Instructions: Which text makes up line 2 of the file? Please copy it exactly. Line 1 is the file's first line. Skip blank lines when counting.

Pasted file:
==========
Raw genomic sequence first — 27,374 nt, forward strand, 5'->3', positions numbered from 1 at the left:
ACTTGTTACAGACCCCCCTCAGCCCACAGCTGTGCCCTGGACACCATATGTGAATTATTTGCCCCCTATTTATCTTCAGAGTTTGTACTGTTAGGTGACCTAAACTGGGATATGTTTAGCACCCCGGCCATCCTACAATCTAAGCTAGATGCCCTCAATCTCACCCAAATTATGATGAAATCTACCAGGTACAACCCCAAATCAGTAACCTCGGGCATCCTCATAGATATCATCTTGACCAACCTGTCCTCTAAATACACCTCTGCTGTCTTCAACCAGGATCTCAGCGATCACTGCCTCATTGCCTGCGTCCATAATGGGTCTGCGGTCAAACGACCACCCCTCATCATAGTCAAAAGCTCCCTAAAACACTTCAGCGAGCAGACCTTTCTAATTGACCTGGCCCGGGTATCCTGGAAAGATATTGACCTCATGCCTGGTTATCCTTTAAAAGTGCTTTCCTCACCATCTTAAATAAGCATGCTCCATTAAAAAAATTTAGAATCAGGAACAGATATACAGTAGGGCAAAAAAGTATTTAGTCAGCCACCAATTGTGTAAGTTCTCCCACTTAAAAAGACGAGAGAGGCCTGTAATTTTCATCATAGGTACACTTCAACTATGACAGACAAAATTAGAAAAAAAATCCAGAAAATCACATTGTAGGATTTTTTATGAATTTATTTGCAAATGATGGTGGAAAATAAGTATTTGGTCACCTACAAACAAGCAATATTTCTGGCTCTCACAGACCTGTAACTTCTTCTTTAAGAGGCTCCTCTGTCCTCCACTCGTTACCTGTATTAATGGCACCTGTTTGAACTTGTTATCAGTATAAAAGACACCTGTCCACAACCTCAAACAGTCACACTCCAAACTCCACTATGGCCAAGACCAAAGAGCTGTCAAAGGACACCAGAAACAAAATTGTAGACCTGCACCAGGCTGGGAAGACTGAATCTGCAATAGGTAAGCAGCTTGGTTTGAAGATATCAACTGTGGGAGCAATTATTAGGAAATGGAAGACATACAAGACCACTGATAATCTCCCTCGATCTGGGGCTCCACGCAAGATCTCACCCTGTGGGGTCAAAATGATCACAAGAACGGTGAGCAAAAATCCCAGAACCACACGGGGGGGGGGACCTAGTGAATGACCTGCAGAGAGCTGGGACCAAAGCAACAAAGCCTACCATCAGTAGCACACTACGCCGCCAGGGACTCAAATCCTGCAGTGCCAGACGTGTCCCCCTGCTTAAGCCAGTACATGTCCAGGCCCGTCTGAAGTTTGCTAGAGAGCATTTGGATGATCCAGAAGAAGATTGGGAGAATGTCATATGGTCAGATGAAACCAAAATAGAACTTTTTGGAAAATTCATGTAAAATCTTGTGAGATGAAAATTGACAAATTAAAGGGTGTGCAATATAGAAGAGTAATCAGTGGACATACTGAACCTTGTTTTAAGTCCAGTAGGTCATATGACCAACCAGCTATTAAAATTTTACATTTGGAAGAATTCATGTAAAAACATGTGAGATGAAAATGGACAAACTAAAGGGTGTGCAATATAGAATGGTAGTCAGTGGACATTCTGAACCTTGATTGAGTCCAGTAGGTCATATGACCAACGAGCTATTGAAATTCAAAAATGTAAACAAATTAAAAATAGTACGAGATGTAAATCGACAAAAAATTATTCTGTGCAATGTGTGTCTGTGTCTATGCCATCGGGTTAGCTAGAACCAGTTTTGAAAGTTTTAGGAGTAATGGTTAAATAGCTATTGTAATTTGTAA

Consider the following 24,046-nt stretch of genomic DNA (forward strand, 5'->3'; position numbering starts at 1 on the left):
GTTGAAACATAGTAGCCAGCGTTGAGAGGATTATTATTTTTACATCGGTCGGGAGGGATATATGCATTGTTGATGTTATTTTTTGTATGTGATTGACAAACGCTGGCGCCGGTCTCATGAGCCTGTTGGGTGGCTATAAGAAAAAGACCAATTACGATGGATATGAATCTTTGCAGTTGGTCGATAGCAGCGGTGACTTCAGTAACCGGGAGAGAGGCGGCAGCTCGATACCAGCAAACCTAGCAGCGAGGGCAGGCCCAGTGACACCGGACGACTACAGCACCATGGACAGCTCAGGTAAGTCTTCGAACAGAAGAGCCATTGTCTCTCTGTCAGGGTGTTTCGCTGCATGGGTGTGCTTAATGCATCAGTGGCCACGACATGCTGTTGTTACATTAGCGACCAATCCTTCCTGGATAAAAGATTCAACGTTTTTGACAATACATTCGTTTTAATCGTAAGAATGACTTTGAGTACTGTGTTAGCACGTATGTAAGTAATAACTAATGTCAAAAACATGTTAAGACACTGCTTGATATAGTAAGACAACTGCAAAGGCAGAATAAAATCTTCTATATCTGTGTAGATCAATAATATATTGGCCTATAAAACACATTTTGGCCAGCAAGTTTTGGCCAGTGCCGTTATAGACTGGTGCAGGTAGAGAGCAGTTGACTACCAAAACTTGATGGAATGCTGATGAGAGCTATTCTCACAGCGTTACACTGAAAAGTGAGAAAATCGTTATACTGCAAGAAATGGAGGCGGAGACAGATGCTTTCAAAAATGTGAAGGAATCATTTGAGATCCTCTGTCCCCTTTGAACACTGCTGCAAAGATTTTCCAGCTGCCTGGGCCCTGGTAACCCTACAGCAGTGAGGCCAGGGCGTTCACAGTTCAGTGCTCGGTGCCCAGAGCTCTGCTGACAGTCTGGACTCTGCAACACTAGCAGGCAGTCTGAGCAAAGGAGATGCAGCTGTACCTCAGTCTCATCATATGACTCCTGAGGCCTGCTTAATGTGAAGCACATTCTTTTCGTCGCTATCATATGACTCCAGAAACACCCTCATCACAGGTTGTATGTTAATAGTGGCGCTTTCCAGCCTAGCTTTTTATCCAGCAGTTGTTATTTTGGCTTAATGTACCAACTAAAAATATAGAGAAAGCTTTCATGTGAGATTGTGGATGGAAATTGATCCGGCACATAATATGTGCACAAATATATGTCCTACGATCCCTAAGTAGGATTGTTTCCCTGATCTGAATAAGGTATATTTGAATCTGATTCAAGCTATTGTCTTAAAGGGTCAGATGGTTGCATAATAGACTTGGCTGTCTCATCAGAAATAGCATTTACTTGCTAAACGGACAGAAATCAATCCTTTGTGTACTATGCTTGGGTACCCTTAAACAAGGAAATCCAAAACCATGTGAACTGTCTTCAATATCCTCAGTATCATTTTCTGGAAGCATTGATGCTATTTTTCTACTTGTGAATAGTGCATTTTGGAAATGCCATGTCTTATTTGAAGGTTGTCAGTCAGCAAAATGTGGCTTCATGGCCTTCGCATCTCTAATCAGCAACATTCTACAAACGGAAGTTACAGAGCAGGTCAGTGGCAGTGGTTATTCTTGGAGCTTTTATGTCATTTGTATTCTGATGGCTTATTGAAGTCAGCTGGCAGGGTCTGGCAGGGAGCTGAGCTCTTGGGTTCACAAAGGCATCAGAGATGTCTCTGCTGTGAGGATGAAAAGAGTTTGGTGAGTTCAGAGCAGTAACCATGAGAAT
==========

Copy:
ACTTGTTACAGACCCCCCTCAGCCCACAGCTGTGCCCTGGACACCATATGTGAATTATTTGCCCCCTATTTATCTTCAGAGTTTGTACTGTTAGGTGACCTAAACTGGGATATGTTTAGCACCCCGGCCATCCTACAATCTAAGCTAGATGCCCTCAATCTCACCCAAATTATGATGAAATCTACCAGGTACAACCCCAAATCAGTAACCTCGGGCATCCTCATAGATATCATCTTGACCAACCTGTCCTCTAAATACACCTCTGCTGTCTTCAACCAGGATCTCAGCGATCACTGCCTCATTGCCTGCGTCCATAATGGGTCTGCGGTCAAACGACCACCCCTCATCATAGTCAAAAGCTCCCTAAAACACTTCAGCGAGCAGACCTTTCTAATTGACCTGGCCCGGGTATCCTGGAAAGATATTGACCTCATGCCTGGTTATCCTTTAAAAGTGCTTTCCTCACCATCTTAAATAAGCATGCTCCATTAAAAAAATTTAGAATCAGGAACAGATATACAGTAGGGCAAAAAAGTATTTAGTCAGCCACCAATTGTGTAAGTTCTCCCACTTAAAAAGACGAGAGAGGCCTGTAATTTTCATCATAGGTACACTTCAACTATGACAGACAAAATTAGAAAAAAAATCCAGAAAATCACATTGTAGGATTTTTTATGAATTTATTTGCAAATGATGGTGGAAAATAAGTATTTGGTCACCTACAAACAAGCAATATTTCTGGCTCTCACAGACCTGTAACTTCTTCTTTAAGAGGCTCCTCTGTCCTCCACTCGTTACCTGTATTAATGGCACCTGTTTGAACTTGTTATCAGTATAAAAGACACCTGTCCACAACCTCAAACAGTCACACTCCAAACTCCACTATGGCCAAGACCAAAGAGCTGTCAAAGGACACCAGAAACAAAATTGTAGACCTGCACCAGGCTGGGAAGACTGAATCTGCAATAGGTAAGCAGCTTGGTTTGAAGATATCAACTGTGGGAGCAATTATTAGGAAATGGAAGACATACAAGACCACTGATAATCTCCCTCGATCTGGGGCTCCACGCAAGATCTCACCCTGTGGGGTCAAAATGATCACAAGAACGGTGAGCAAAAATCCCAGAACCACACGGGGGGGGGGACCTAGTGAATGACCTGCAGAGAGCTGGGACCAAAGCAACAAAGCCTACCATCAGTAGCACACTACGCCGCCAGGGACTCAAATCCTGCAGTGCCAGACGTGTCCCCCTGCTTAAGCCAGTACATGTCCAGGCCCGTCTGAAGTTTGCTAGAGAGCATTTGGATGATCCAGAAGAAGATTGGGAGAATGTCATATGGTCAGATGAAACCAAAATAGAACTTTTTGGAAAATTCATGTAAAATCTTGTGAGATGAAAATTGACAAATTAAAGGGTGTGCAATATAGAAGAGTAATCAGTGGACATACTGAACCTTGTTTTAAGTCCAGTAGGTCATATGACCAACCAGCTATTAAAATTTTACATTTGGAAGAATTCATGTAAAAACATGTGAGATGAAAATGGACAAACTAAAGGGTGTGCAATATAGAATGGTAGTCAGTGGACATTCTGAACCTTGATTGAGTCCAGTAGGTCATATGACCAACGAGCTATTGAAATTCAAAAATGTAAACAAATTAAAAATAGTACGAGATGTAAATCGACAAAAAATTATTCTGTGCAATGTGTGTCTGTGTCTATGCCATCGGGTTAGCTAGAACCAGTTTTGAAAGTTTTAGGAGTAATGGTTAAATAGCTATTGTAATTTGTAA